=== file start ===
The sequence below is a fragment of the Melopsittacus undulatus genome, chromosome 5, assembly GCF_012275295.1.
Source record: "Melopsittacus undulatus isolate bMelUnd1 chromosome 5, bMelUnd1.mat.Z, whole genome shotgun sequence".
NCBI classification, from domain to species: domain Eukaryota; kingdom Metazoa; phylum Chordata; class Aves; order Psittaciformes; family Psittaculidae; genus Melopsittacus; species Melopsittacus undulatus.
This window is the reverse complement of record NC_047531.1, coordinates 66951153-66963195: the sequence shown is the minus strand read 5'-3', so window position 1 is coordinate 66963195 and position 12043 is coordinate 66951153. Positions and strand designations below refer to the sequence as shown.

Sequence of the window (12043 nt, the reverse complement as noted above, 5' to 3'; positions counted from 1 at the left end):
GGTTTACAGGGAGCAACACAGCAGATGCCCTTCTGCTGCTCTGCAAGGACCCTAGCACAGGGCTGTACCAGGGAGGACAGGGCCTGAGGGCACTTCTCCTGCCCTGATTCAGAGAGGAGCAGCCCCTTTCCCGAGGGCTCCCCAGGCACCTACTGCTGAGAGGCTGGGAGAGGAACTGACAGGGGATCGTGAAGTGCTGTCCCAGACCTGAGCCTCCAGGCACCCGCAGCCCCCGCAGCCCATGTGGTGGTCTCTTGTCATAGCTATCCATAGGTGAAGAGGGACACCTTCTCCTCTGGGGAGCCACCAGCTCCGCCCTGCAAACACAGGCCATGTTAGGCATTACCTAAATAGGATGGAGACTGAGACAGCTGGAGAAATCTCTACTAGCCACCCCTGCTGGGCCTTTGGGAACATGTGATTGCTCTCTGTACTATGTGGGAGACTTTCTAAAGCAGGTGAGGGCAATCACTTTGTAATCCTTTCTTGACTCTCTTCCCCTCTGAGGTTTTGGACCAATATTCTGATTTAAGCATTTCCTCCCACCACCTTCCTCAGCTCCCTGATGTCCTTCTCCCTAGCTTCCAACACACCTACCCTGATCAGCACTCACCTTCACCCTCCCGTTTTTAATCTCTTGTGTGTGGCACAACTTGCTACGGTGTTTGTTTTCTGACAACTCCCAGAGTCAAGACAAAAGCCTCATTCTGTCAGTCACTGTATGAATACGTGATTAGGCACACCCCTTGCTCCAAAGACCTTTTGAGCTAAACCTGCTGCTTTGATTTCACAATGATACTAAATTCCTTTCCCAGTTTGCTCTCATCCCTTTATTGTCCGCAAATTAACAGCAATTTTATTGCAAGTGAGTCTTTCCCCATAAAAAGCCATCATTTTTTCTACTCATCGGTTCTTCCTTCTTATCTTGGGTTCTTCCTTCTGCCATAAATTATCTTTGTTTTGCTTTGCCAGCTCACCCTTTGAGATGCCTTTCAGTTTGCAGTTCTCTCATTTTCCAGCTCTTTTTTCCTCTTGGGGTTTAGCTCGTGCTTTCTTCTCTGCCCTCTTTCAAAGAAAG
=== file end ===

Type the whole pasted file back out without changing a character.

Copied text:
The sequence below is a fragment of the Melopsittacus undulatus genome, chromosome 5, assembly GCF_012275295.1.
Source record: "Melopsittacus undulatus isolate bMelUnd1 chromosome 5, bMelUnd1.mat.Z, whole genome shotgun sequence".
NCBI classification, from domain to species: domain Eukaryota; kingdom Metazoa; phylum Chordata; class Aves; order Psittaciformes; family Psittaculidae; genus Melopsittacus; species Melopsittacus undulatus.
This window is the reverse complement of record NC_047531.1, coordinates 66951153-66963195: the sequence shown is the minus strand read 5'-3', so window position 1 is coordinate 66963195 and position 12043 is coordinate 66951153. Positions and strand designations below refer to the sequence as shown.

Sequence of the window (12043 nt, the reverse complement as noted above, 5' to 3'; positions counted from 1 at the left end):
GGTTTACAGGGAGCAACACAGCAGATGCCCTTCTGCTGCTCTGCAAGGACCCTAGCACAGGGCTGTACCAGGGAGGACAGGGCCTGAGGGCACTTCTCCTGCCCTGATTCAGAGAGGAGCAGCCCCTTTCCCGAGGGCTCCCCAGGCACCTACTGCTGAGAGGCTGGGAGAGGAACTGACAGGGGATCGTGAAGTGCTGTCCCAGACCTGAGCCTCCAGGCACCCGCAGCCCCCGCAGCCCATGTGGTGGTCTCTTGTCATAGCTATCCATAGGTGAAGAGGGACACCTTCTCCTCTGGGGAGCCACCAGCTCCGCCCTGCAAACACAGGCCATGTTAGGCATTACCTAAATAGGATGGAGACTGAGACAGCTGGAGAAATCTCTACTAGCCACCCCTGCTGGGCCTTTGGGAACATGTGATTGCTCTCTGTACTATGTGGGAGACTTTCTAAAGCAGGTGAGGGCAATCACTTTGTAATCCTTTCTTGACTCTCTTCCCCTCTGAGGTTTTGGACCAATATTCTGATTTAAGCATTTCCTCCCACCACCTTCCTCAGCTCCCTGATGTCCTTCTCCCTAGCTTCCAACACACCTACCCTGATCAGCACTCACCTTCACCCTCCCGTTTTTAATCTCTTGTGTGTGGCACAACTTGCTACGGTGTTTGTTTTCTGACAACTCCCAGAGTCAAGACAAAAGCCTCATTCTGTCAGTCACTGTATGAATACGTGATTAGGCACACCCCTTGCTCCAAAGACCTTTTGAGCTAAACCTGCTGCTTTGATTTCACAATGATACTAAATTCCTTTCCCAGTTTGCTCTCATCCCTTTATTGTCCGCAAATTAACAGCAATTTTATTGCAAGTGAGTCTTTCCCCATAAAAAGCCATCATTTTTTCTACTCATCGGTTCTTCCTTCTTATCTTGGGTTCTTCCTTCTGCCATAAATTATCTTTGTTTTGCTTTGCCAGCTCACCCTTTGAGATGCCTTTCAGTTTGCAGTTCTCTCATTTTCCAGCTCTTTTTTCCTCTTGGGGTTTAGCTCGTGCTTTCTTCTCTGCCCTCTTTCAAAGAAAG